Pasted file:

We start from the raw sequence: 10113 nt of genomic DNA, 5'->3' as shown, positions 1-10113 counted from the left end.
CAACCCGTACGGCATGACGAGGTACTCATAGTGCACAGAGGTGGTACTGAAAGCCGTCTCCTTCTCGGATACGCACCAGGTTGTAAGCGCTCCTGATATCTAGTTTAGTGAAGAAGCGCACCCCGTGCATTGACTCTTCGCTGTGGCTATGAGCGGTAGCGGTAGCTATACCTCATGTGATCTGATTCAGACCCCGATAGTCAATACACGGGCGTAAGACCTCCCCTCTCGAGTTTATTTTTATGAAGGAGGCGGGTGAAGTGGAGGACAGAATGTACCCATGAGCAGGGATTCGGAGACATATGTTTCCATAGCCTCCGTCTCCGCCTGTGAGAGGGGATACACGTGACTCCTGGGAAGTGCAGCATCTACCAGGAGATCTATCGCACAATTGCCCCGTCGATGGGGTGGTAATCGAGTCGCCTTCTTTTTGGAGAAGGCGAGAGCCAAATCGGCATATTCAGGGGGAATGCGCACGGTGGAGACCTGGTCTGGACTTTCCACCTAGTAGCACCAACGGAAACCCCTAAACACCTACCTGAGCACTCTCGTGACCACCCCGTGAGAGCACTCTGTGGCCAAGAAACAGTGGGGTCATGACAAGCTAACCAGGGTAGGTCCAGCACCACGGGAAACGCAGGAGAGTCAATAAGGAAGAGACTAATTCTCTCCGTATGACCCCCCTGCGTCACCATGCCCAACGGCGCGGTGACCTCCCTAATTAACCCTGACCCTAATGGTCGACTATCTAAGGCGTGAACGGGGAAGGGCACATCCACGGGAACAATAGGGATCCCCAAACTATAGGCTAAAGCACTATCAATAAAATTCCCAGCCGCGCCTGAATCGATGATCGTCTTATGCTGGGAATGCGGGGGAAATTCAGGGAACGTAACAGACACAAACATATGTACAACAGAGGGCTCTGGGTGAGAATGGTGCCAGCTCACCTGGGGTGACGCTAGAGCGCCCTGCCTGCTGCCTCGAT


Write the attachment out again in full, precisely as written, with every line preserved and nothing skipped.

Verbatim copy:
We start from the raw sequence: 10113 nt of genomic DNA, 5'->3' as shown, positions 1-10113 counted from the left end.
CAACCCGTACGGCATGACGAGGTACTCATAGTGCACAGAGGTGGTACTGAAAGCCGTCTCCTTCTCGGATACGCACCAGGTTGTAAGCGCTCCTGATATCTAGTTTAGTGAAGAAGCGCACCCCGTGCATTGACTCTTCGCTGTGGCTATGAGCGGTAGCGGTAGCTATACCTCATGTGATCTGATTCAGACCCCGATAGTCAATACACGGGCGTAAGACCTCCCCTCTCGAGTTTATTTTTATGAAGGAGGCGGGTGAAGTGGAGGACAGAATGTACCCATGAGCAGGGATTCGGAGACATATGTTTCCATAGCCTCCGTCTCCGCCTGTGAGAGGGGATACACGTGACTCCTGGGAAGTGCAGCATCTACCAGGAGATCTATCGCACAATTGCCCCGTCGATGGGGTGGTAATCGAGTCGCCTTCTTTTTGGAGAAGGCGAGAGCCAAATCGGCATATTCAGGGGGAATGCGCACGGTGGAGACCTGGTCTGGACTTTCCACCTAGTAGCACCAACGGAAACCCCTAAACACCTACCTGAGCACTCTCGTGACCACCCCGTGAGAGCACTCTGTGGCCAAGAAACAGTGGGGTCATGACAAGCTAACCAGGGTAGGTCCAGCACCACGGGAAACGCAGGAGAGTCAATAAGGAAGAGACTAATTCTCTCCGTATGACCCCCCTGCGTCACCATGCCCAACGGCGCGGTGACCTCCCTAATTAACCCTGACCCTAATGGTCGACTATCTAAGGCGTGAACGGGGAAGGGCACATCCACGGGAACAATAGGGATCCCCAAACTATAGGCTAAAGCACTATCAATAAAATTCCCAGCCGCGCCTGAATCGATGATCGTCTTATGCTGGGAATGCGGGGGAAATTCAGGGAACGTAACAGACACAAACATATGTACAACAGAGGGCTCTGGGTGAGAATGGTGCCAGCTCACCTGGGGTGACGCTAGAGCGCCCTGCCTGCTGCCTCGAT